Hearing Loss and Increased Risk of Falling

hearing loss and fall risk
Brady Workman
February 28, 2024

Falls are the leading cause of injury related death in adults 65 or older. In the United States, around $50 billion is spent annually on medical care related to falls in older adults. Data from the World Health Organization estimates that more than 680,000 people die and 172 million suffer from falls related disabilities annually worldwide.

Hearing loss is also prevalent, with an estimated 15% of American adults noting difficulties hearing. The risk of hearing loss increases with age and it is estimated that in 2025 there will be more than 500 million older individuals with significant age related hearing impairment worldwide.

Both hearing loss and falls are huge societal problems that need to be addressed.

Hearing Loss and Falls

In recent years, there have been a number of worrisome associations with hearing loss including: increased odds of cognitive decline, social isolation, depression, poorer physical function, mortality, and greater risk of falling. A recent meta-analysis showed a 69% increased odds of falling in individuals with hearing loss. Older adults with hearing loss have also been shown to be more than twice as likely to fall as their normal hearing peers. The risk of falling appears to increase further with greater degrees of hearing loss.

This association has been shown to be independent of concomitant vestibular disease and other demographic features such as age and sex. Individuals with hearing loss may even show differing postural control strategies based on bilateral versus unilateral hearing loss.

Potential mechanisms behind this association could include reduced environmental awareness due to the hearing loss, or it may be related to cognitive load. An individual has only a finite number of cognitive resources to devote to all activities and thought processes, including hearing and environmental awareness.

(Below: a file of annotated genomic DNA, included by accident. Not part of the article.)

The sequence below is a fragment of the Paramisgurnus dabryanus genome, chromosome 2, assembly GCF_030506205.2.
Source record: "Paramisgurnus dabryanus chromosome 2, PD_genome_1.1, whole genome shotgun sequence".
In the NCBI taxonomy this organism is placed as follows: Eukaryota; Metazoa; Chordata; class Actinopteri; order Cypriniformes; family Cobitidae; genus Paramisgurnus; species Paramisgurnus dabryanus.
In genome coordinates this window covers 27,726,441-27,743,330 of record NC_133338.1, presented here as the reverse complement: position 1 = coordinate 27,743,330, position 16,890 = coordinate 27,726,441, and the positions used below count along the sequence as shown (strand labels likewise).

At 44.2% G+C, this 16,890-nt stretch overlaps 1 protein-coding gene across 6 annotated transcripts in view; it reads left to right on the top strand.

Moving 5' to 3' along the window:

We could speculate that someone with hearing loss must devote more cognitive resources toward environmental awareness, leaving less resources for spatial awareness. With less resources directed toward spatial awareness, the odds of tripping or stumbling would likely increase.

There is clearly an established association between hearing loss and increased falls risk; however, the pathophysiology behind this association is still not fully understood. It is also worth noting that association does not prove causation, particularly at an individual level.

This relationship needs to be further studied to better understand it.

Most age-related hearing loss is sensorineural, meaning it is related to degeneration of the inner ear cochlea or the vestibulocochlear nerve. At this time, sensorineural hearing loss cannot be medically corrected and amplification, most commonly through hearing aids, is the current means to treat this type of hearing loss. It is well established that appropriately fit hearing aids do help with communication and may even slow the rate of cognitive decline in elderly individuals.

Can Hearing Aids Help?

It appears amplification in the form of hearing aids may also be helpful in reducing falls risk. Hearing aids have been shown to aid in static balance function in elderly individuals with hearing loss. One study showed elderly hearing aid users were able to maintain balance on a compliant surface twice as long when they used their hearing aids. Another study showed individuals with untreated hearing loss were more than twice as likely to fall than their peers who wore hearing aids, suggesting a protective effect from hearing aid use. It is worth noting that the above cited literature includes individual studies and higher levels of evidence would provide more convincing evidence as to the efficacy of hearing aids in reducing falls risk.

Despite the sparse data, it is at least promising that hearing aids/amplification may be useful in reducing the risk of falls in an elderly population. Further research in this area is indicated to better determine the utility of amplification in falls prevention.

**Readers may find the August 2023 interview with Dr. Laura Campos, a clinical audiologist at the University of Colorado, intriguing. In this interview, she explores her research, which delves into the question of whether the use of hearing aids can help reduce the risk of falls:

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